Five Stocks with Increasing Short Interest (BAC, C, HPQ, TYC, MET)
Investors may wish to pay attention to short interest--the percentage of shares of a particular company that have been sold short. Over the longer-term, heavily shorted stocks may be expected to fall, as strong bearish theses may be behind the short selling. On the other hand, stocks heavily shorted could be ripe for a "short squeeze"--a powerful, temporary rally trigged by a wave of covering short sellers.
Bank of America (NYSE: BAC): Between May 15 and May 31, BAC has seen an increase in short interest of over 112 million shares. As doubts about the fate of the Eurozone have become more prominent in the minds of investors, US financial stocks may have come under fire. Short sellers could be targeting Bank of America as a way to gain downside exposure to macro risk.
Citigroup (NYSE: C): Like Bank of America, Citigroup has also seen its short interest increase. From May 15 to May 31, over 21 million additional shares were shorted. Citigroup may be seeing increased short interest for much the same reasons as Bank of America. Many traders consider Citigroup to be the weakest of the major US banks. Last Friday, Citigroup was denied by the Federal Reserve in its attempts to return capital to its shareholders.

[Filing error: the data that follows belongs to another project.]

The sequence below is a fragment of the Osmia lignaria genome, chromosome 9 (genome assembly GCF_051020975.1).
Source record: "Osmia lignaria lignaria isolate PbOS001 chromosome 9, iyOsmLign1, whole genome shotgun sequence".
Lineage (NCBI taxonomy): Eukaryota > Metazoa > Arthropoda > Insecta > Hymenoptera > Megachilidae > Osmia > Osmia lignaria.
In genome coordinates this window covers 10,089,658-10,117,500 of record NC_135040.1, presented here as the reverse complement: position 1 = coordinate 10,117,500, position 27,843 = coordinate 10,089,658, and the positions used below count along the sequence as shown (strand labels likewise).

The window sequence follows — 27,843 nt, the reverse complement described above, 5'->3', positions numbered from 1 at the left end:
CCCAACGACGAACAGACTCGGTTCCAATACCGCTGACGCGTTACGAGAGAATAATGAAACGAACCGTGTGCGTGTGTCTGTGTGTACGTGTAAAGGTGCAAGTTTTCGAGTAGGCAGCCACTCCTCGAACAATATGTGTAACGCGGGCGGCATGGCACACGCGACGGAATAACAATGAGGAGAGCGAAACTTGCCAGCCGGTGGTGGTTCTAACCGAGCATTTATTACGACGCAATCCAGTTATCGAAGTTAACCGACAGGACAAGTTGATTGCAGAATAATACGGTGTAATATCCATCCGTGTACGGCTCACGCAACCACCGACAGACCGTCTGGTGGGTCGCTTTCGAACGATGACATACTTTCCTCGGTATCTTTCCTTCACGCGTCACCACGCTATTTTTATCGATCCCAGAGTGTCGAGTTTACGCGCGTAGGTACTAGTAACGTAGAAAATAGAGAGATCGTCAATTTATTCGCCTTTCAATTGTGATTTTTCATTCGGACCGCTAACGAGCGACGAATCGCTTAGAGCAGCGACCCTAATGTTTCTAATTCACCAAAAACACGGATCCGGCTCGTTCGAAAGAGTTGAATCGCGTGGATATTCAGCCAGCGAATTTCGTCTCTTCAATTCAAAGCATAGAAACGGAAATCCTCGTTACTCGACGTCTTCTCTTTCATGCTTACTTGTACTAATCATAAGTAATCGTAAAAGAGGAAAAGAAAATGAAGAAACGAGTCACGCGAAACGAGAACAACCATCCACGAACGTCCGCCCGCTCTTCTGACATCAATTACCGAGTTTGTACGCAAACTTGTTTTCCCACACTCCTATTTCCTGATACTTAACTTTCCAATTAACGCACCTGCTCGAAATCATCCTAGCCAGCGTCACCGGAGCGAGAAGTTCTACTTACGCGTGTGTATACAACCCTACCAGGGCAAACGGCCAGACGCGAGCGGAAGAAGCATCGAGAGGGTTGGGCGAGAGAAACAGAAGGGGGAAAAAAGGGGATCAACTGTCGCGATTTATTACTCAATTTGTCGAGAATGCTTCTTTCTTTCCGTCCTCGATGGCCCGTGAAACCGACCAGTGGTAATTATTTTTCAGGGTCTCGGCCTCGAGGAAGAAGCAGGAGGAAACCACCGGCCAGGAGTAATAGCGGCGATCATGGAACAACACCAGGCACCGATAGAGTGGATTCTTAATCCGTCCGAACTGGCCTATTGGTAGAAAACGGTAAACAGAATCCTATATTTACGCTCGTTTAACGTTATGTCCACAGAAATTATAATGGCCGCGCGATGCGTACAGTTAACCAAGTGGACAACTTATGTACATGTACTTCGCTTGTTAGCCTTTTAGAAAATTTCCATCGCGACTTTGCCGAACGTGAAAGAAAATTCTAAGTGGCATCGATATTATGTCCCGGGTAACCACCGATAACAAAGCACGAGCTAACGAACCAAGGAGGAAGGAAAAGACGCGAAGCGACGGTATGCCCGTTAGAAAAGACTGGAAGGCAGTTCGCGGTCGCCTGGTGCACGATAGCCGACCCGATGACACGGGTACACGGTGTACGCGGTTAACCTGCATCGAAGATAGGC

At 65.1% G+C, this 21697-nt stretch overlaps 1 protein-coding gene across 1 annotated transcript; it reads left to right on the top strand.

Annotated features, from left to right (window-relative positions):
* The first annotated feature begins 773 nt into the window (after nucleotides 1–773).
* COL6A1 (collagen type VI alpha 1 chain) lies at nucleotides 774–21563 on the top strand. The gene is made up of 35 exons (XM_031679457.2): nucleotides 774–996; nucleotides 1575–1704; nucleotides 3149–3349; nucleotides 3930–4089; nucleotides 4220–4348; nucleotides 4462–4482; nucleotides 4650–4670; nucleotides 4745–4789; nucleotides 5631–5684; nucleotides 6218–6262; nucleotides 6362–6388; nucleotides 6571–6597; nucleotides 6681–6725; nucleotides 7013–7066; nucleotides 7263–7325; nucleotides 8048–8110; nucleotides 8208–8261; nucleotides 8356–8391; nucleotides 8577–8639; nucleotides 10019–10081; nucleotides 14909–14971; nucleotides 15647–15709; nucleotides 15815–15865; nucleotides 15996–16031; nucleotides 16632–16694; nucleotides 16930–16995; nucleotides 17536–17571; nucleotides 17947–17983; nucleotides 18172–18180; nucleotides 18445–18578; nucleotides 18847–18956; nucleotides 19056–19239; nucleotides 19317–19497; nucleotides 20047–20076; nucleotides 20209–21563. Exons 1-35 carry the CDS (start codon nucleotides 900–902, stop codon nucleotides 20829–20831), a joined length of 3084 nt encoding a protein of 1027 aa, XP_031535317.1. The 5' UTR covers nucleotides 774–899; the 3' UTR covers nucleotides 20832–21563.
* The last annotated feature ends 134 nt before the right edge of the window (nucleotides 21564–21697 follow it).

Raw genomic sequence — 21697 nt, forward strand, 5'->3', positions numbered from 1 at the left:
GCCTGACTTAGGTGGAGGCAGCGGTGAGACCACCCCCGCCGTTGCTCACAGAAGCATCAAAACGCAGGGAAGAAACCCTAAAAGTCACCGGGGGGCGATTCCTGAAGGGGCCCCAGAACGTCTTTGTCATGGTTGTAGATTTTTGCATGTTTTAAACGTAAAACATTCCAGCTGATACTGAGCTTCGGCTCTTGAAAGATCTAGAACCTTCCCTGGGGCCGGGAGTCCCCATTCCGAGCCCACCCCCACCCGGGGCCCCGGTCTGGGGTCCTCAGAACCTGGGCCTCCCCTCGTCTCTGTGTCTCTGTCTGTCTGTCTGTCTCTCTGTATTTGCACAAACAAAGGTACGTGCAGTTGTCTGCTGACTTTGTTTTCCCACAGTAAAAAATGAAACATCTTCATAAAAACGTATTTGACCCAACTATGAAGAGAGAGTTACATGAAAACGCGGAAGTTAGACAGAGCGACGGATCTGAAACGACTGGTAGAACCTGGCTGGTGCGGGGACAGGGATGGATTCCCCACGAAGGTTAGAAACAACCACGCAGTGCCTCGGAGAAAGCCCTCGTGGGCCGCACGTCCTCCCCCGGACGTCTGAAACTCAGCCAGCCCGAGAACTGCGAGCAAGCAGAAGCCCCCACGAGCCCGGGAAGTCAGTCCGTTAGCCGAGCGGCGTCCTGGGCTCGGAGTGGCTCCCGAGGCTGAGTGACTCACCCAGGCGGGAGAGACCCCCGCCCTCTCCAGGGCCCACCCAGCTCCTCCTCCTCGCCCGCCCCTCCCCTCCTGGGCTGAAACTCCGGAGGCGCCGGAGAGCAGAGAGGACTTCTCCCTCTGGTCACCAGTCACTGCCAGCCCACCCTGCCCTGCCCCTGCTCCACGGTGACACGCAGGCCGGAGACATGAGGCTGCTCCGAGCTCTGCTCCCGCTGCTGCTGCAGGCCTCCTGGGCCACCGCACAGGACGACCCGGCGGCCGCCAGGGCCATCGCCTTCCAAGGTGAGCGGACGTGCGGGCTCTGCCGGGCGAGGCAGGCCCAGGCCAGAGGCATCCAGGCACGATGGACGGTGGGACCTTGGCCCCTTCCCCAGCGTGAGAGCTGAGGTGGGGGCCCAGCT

Hewlett-Packard (NYSE: HPQ): From May 15 to May 31, HP's short interest increased over 11 million shares. Investors could be selling HP on the belief that CEO Meg Whitman's turnaround strategy will fail. After joining the company last year, Whitman has begun to overhaul HP and has moved to cut its staff. Traders could also be holding HP short as a play against the PC industry. With tablets like Apple's (NASDAQ: AAPL) iPad increasingly replacing traditional laptops, HP could see disappointing returns in the quarters ahead.
Tyco International (NYSE: TYC): Tyco's short interest increased 63% between May 15 and May 31.
MetLife (NYSE: MET): MetLife's short interest increased 29.1% between May 15 and May 31. Back in April, the company cut guidance.
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